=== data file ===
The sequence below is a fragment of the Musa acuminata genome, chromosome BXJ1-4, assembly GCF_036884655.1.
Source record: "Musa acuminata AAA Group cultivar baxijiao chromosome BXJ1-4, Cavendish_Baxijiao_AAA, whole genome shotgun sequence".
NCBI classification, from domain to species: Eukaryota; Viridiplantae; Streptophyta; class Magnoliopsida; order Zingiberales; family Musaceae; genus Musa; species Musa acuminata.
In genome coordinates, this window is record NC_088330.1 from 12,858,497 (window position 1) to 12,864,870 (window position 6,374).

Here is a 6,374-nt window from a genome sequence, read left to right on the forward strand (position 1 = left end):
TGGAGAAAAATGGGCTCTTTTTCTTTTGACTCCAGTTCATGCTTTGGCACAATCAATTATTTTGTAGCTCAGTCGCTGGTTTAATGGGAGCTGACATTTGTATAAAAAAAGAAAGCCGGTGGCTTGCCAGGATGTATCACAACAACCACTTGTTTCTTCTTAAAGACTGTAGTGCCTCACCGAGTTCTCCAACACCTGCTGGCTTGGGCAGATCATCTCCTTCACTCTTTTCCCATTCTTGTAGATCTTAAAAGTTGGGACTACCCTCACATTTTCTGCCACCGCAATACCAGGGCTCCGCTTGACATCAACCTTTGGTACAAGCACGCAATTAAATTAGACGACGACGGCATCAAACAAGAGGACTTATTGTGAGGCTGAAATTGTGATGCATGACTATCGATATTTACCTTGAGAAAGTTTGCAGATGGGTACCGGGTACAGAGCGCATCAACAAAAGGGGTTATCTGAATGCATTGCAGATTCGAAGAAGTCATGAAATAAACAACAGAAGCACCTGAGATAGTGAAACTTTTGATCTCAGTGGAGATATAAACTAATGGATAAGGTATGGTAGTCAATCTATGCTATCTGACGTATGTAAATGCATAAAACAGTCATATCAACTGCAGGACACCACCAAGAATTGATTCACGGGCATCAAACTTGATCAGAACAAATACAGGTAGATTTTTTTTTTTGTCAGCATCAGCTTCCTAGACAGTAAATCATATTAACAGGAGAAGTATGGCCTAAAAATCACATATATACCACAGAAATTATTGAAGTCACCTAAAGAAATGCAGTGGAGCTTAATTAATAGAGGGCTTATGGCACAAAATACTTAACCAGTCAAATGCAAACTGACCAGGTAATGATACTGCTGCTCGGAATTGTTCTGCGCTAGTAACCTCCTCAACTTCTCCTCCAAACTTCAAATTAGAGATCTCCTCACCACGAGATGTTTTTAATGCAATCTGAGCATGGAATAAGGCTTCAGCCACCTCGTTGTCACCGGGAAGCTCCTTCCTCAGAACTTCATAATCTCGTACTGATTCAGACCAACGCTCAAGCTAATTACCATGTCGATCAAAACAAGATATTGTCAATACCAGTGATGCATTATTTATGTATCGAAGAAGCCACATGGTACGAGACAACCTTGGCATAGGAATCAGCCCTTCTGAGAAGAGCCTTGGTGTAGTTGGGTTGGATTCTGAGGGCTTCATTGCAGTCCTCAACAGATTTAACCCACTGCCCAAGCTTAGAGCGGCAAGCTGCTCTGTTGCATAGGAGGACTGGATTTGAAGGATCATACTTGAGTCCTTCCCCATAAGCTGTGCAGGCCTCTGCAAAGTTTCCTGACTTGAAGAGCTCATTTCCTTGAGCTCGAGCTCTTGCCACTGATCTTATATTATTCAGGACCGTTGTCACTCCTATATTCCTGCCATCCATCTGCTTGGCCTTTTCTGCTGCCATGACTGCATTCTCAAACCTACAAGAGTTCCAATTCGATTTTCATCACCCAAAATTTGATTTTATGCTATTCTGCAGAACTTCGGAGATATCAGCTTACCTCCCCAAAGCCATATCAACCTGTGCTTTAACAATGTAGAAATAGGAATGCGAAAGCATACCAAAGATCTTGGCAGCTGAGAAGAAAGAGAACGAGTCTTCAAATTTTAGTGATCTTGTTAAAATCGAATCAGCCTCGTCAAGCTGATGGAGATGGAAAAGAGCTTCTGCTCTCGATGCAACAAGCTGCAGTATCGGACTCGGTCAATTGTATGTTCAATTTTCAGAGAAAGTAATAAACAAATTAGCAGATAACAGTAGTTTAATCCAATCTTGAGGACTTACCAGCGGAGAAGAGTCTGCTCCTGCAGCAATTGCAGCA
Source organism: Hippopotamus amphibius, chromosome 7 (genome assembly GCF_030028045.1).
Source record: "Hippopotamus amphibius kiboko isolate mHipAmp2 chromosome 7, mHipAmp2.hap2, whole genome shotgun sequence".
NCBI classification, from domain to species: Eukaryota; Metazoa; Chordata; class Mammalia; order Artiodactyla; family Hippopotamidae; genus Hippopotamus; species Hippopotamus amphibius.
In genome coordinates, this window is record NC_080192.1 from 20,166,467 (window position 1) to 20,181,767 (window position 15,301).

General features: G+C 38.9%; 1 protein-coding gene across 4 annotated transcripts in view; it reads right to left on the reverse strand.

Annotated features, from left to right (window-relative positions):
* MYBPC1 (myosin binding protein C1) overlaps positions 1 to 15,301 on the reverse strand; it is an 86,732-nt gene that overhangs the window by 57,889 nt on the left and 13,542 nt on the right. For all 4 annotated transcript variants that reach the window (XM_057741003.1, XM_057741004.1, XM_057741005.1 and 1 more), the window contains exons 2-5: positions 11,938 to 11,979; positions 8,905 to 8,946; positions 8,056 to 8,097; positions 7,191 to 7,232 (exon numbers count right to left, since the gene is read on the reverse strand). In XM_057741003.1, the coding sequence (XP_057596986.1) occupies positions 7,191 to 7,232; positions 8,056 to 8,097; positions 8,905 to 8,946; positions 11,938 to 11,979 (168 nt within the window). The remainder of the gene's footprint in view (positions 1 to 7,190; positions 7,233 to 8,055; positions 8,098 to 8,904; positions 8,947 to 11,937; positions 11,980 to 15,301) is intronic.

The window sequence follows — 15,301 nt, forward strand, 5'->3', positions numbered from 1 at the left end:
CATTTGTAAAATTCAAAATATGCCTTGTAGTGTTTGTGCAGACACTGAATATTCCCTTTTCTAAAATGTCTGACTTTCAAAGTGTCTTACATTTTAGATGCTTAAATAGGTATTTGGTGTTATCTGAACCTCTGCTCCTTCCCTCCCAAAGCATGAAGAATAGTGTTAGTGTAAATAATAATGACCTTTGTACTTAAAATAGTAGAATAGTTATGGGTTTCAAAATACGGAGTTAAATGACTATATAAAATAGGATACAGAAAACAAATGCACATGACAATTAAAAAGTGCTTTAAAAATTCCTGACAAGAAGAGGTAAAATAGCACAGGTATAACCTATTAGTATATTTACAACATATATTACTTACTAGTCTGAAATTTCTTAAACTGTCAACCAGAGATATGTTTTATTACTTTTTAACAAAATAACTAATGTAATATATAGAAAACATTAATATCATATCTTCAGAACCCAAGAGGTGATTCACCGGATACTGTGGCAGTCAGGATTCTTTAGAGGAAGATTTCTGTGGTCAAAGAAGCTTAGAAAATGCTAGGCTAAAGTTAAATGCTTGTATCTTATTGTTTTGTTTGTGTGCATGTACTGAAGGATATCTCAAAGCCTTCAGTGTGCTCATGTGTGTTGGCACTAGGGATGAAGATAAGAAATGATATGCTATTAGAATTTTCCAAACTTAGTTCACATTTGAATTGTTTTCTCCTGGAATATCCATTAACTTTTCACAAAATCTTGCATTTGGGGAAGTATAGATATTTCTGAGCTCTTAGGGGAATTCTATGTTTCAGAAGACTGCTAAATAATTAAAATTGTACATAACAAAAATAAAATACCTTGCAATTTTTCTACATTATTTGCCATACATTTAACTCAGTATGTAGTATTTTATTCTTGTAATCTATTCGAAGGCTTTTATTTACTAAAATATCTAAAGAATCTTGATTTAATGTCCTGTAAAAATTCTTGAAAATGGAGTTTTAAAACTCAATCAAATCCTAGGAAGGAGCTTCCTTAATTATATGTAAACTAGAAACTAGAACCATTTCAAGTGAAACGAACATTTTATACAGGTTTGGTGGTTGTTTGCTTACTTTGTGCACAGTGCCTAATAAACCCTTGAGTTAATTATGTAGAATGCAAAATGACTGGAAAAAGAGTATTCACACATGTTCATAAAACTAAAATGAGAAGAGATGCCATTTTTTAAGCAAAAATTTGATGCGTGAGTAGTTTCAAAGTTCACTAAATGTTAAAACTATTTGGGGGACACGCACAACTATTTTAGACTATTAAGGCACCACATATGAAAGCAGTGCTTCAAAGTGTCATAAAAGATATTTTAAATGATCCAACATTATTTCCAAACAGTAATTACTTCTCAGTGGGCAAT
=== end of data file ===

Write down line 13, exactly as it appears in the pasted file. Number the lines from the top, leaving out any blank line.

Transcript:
* MYBPC1 (myosin binding protein C1) overlaps positions 1 to 15,301 on the reverse strand; it is an 86,732-nt gene that overhangs the window by 57,889 nt on the left and 13,542 nt on the right. For all 4 annotated transcript variants that reach the window (XM_057741003.1, XM_057741004.1, XM_057741005.1 and 1 more), the window contains exons 2-5: positions 11,938 to 11,979; positions 8,905 to 8,946; positions 8,056 to 8,097; positions 7,191 to 7,232 (exon numbers count right to left, since the gene is read on the reverse strand). In XM_057741003.1, the coding sequence (XP_057596986.1) occupies positions 7,191 to 7,232; positions 8,056 to 8,097; positions 8,905 to 8,946; positions 11,938 to 11,979 (168 nt within the window). The remainder of the gene's footprint in view (positions 1 to 7,190; positions 7,233 to 8,055; positions 8,098 to 8,904; positions 8,947 to 11,937; positions 11,980 to 15,301) is intronic.